INDIANAPOLIS — Some Indiana Republicans are trying to put more penalties on people who choose to riot instead of protesting peacefully.
The bill is called Unlawful Assembly and would take away certain jobs, benefits and bail from Hoosiers convicted of rioting.
We talked to people for and against this legislation.
Greg Bires never wants to board up his business again.
His store, Windsor Jewelry— was destroyed during the riots last spring.
“After they did all that and realized that there was no consequences, they then felt that they could just use that same tactic again to put fear into us,” said Bires. “And they did during the election.”
Though no riots happened during that time, Bires said he doesn’t want to live in fear of another one. That’s why he supports increased penalties for those convicted of rioting.
“We have a lot of concerns,” said Katie Blair, the Director of Advocacy and Public Policy with the ACLU of Indiana.
The ACLU strongly opposes the legislation calling it an anti-protesting bill and so much more.
“It certainly chills free speech,” said Blair.
The bill would make Hoosiers convicted of rioting ineligible for state or local government jobs and certain state and local benefits, it would also require cash bail and other increased penalties for crimes during unlawful protests.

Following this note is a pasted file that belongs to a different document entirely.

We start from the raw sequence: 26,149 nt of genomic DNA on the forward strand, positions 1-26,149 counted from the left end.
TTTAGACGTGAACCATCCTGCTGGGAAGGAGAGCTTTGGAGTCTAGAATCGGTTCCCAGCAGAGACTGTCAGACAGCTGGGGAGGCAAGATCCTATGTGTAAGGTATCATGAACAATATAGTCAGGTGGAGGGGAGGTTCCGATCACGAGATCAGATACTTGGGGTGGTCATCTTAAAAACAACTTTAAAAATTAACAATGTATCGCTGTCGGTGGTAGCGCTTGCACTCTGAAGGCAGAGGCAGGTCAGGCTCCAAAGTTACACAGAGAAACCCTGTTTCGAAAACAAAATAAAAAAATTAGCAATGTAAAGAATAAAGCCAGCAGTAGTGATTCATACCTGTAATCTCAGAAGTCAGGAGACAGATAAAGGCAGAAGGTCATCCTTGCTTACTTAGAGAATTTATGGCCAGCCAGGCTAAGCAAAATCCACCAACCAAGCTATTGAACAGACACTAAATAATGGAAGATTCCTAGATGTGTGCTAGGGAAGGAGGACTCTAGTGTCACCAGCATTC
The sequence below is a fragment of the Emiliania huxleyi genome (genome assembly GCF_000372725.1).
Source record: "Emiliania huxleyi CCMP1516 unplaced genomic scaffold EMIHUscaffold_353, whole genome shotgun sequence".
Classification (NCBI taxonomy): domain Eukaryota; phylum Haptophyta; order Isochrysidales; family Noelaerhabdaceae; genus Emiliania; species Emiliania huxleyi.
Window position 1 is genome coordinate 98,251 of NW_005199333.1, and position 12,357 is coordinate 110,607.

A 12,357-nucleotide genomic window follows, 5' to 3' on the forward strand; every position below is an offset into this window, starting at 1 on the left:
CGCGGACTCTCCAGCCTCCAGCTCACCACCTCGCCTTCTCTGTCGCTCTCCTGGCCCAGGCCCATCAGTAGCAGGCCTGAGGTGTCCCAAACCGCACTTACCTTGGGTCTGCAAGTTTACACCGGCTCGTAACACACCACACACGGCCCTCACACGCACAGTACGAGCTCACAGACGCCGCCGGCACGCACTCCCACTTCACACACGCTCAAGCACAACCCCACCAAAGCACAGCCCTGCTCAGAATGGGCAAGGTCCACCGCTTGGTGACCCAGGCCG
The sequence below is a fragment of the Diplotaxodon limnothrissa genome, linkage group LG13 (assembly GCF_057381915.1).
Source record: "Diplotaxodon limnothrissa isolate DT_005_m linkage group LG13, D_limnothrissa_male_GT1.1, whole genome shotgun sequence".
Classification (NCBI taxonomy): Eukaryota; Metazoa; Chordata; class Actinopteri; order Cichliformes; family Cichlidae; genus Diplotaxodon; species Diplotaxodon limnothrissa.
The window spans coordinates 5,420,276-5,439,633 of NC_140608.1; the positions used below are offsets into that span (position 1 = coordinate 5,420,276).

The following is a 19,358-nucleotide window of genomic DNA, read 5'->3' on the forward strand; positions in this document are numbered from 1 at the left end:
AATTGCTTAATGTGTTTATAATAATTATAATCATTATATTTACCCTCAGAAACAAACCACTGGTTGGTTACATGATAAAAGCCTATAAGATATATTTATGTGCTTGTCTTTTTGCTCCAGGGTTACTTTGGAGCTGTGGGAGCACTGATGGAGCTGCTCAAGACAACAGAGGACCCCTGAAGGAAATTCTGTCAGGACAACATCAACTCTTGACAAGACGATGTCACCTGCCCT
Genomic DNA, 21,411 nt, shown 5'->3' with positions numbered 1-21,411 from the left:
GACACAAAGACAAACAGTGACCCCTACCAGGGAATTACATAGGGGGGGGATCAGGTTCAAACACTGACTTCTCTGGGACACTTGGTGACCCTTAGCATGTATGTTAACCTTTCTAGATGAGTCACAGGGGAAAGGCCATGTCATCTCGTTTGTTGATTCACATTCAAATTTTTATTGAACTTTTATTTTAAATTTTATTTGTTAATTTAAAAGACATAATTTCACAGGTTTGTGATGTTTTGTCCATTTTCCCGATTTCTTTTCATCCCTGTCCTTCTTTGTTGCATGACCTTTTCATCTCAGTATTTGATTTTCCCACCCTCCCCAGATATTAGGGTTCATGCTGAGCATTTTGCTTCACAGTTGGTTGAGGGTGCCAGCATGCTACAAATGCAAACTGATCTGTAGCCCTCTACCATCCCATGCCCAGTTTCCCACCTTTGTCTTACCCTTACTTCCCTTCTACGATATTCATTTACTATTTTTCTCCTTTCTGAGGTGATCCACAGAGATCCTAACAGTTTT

“A law like this one puts a stigma on protests,” said Blair.
The author— State Sen. Jim Tomes sent a statement saying:
“To air a grievance through a protest, demonstration or permitted march is a legitimate approach and a sacred right given in the First Amendment of the U.S. Constitution that can bring positive change. For generations in America, we’ve seen protests and demonstrations that have sparked change, but the message can be lost as soon as violence begins to occur, and citizens’ property is destroyed. Looting, firebombing, and throwing objects at citizens are violent and destructive activities that will not lead to a solution. Hoosiers are entitled to go about their lives without being victims of the violence that goes along with riots. I believe this legislation will protect innocent Hoosier bystanders from dangerous activities while still allowing groups to lawfully protest.”
Blair disagreed saying, “There are already laws on the books that protect for destruction of property and the things that the bill author is concerned about, so this law is completely unnecessary.”
Bires said while that may be true, he didn’t see those laws enforced in the spring.
“To me, that’s what’s important, that we’re prepared to stop anything like this from ever happening again,” said Bires.
The bill has been referred to the Corrections and Criminal Law committee.
We will continue following it as it moves through the process.